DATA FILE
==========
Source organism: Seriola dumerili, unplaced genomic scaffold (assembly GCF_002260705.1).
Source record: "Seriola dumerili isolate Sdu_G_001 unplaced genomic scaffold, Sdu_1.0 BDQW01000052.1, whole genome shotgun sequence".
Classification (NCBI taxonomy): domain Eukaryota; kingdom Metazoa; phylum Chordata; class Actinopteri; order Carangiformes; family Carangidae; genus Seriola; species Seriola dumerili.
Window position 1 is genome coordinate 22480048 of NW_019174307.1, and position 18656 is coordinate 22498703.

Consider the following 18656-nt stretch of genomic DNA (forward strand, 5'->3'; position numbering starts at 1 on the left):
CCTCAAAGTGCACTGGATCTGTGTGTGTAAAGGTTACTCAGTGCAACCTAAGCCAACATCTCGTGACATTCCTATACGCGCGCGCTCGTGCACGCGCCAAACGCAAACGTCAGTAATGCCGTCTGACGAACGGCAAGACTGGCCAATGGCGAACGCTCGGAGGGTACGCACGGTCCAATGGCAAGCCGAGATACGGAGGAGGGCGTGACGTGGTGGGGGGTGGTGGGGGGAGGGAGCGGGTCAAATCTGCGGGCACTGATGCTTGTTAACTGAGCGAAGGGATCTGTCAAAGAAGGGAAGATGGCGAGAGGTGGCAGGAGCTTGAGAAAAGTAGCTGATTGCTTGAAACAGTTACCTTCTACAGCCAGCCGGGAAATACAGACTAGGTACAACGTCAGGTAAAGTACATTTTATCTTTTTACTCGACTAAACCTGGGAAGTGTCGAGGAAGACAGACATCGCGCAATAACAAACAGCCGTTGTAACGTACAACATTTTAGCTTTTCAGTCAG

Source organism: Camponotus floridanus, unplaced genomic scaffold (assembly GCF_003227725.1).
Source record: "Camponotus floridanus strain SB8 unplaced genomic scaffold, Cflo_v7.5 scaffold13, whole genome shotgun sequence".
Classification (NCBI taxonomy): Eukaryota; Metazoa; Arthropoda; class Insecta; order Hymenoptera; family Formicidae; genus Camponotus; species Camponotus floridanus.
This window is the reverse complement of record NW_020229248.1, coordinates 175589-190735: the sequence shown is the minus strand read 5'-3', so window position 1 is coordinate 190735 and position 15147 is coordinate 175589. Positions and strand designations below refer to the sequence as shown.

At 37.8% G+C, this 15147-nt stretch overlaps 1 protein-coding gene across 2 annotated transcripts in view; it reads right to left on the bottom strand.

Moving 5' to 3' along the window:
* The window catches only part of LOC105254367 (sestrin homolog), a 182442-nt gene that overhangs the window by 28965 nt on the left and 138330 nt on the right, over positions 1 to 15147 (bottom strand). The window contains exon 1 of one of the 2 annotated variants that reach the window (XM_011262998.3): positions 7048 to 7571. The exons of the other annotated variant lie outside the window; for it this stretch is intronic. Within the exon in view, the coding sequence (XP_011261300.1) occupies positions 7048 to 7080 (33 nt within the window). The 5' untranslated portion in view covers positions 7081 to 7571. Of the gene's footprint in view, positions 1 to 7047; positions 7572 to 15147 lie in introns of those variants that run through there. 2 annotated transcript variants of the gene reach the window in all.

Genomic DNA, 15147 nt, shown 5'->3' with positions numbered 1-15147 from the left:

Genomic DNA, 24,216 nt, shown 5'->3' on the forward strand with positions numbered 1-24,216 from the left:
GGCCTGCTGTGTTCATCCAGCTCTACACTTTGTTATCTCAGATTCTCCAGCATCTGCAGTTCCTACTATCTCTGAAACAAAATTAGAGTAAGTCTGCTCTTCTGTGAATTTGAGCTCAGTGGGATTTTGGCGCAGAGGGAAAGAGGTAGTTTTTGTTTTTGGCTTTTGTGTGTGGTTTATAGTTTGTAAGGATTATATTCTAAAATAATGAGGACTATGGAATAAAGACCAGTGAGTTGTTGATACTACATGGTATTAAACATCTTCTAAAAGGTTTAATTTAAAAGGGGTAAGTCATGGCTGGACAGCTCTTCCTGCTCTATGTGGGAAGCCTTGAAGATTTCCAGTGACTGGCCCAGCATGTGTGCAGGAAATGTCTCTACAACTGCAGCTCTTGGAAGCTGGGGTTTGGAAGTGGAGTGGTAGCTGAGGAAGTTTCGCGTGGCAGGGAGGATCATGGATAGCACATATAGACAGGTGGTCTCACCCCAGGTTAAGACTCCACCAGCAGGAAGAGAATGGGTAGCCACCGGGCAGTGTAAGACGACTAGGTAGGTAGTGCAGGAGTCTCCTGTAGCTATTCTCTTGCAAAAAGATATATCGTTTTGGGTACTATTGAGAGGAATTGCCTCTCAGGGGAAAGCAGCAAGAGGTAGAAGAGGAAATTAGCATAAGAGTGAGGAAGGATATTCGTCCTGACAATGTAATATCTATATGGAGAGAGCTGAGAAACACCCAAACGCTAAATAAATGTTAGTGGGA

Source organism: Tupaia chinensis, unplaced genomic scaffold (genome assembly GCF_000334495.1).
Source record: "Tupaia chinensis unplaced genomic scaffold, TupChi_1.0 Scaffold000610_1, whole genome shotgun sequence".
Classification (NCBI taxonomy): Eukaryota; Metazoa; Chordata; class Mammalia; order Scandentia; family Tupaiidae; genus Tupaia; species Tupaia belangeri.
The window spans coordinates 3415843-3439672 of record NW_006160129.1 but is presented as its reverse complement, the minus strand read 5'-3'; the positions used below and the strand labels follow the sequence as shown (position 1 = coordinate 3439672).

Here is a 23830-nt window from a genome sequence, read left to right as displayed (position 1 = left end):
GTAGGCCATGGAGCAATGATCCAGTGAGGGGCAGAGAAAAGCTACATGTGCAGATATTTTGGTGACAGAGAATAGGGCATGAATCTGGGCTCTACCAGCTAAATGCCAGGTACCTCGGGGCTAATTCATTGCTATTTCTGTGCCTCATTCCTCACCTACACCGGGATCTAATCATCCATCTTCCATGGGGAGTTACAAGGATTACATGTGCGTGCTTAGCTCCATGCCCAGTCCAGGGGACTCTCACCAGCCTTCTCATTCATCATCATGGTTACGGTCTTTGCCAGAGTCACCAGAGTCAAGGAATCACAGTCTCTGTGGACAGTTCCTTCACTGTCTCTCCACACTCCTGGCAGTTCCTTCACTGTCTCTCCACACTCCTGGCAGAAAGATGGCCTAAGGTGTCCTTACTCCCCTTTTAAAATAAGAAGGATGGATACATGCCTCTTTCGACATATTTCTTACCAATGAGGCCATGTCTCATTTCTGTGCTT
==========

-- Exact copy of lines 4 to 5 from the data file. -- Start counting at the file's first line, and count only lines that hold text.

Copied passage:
Window position 1 is genome coordinate 22480048 of NW_019174307.1, and position 18656 is coordinate 22498703.

Consider the following 18656-nt stretch of genomic DNA (forward strand, 5'->3'; position numbering starts at 1 on the left):